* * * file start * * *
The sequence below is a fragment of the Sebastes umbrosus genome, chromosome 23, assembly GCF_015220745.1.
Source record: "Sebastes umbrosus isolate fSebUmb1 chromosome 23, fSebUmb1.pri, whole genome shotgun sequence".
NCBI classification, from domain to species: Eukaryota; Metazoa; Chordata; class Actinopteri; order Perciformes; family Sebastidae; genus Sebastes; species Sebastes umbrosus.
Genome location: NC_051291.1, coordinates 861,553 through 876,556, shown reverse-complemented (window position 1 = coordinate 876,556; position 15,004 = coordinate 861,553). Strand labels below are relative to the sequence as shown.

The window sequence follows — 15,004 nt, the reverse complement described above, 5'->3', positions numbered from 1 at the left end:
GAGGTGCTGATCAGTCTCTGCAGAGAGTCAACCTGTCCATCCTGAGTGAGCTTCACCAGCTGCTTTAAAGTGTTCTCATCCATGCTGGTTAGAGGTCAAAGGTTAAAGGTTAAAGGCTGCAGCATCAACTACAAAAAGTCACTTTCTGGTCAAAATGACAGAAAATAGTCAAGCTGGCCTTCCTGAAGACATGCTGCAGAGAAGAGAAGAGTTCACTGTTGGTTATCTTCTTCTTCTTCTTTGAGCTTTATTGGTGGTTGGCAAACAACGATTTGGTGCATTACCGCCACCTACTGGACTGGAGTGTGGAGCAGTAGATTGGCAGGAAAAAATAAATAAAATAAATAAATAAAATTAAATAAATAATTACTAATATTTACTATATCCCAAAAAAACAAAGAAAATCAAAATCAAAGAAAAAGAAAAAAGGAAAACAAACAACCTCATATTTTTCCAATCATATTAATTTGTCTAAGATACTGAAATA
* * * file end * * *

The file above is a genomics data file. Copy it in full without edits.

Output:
The sequence below is a fragment of the Sebastes umbrosus genome, chromosome 23, assembly GCF_015220745.1.
Source record: "Sebastes umbrosus isolate fSebUmb1 chromosome 23, fSebUmb1.pri, whole genome shotgun sequence".
NCBI classification, from domain to species: Eukaryota; Metazoa; Chordata; class Actinopteri; order Perciformes; family Sebastidae; genus Sebastes; species Sebastes umbrosus.
Genome location: NC_051291.1, coordinates 861,553 through 876,556, shown reverse-complemented (window position 1 = coordinate 876,556; position 15,004 = coordinate 861,553). Strand labels below are relative to the sequence as shown.

The window sequence follows — 15,004 nt, the reverse complement described above, 5'->3', positions numbered from 1 at the left end:
GAGGTGCTGATCAGTCTCTGCAGAGAGTCAACCTGTCCATCCTGAGTGAGCTTCACCAGCTGCTTTAAAGTGTTCTCATCCATGCTGGTTAGAGGTCAAAGGTTAAAGGTTAAAGGCTGCAGCATCAACTACAAAAAGTCACTTTCTGGTCAAAATGACAGAAAATAGTCAAGCTGGCCTTCCTGAAGACATGCTGCAGAGAAGAGAAGAGTTCACTGTTGGTTATCTTCTTCTTCTTCTTTGAGCTTTATTGGTGGTTGGCAAACAACGATTTGGTGCATTACCGCCACCTACTGGACTGGAGTGTGGAGCAGTAGATTGGCAGGAAAAAATAAATAAAATAAATAAATAAAATTAAATAAATAATTACTAATATTTACTATATCCCAAAAAAACAAAGAAAATCAAAATCAAAGAAAAAGAAAAAAGGAAAACAAACAACCTCATATTTTTCCAATCATATTAATTTGTCTAAGATACTGAAATA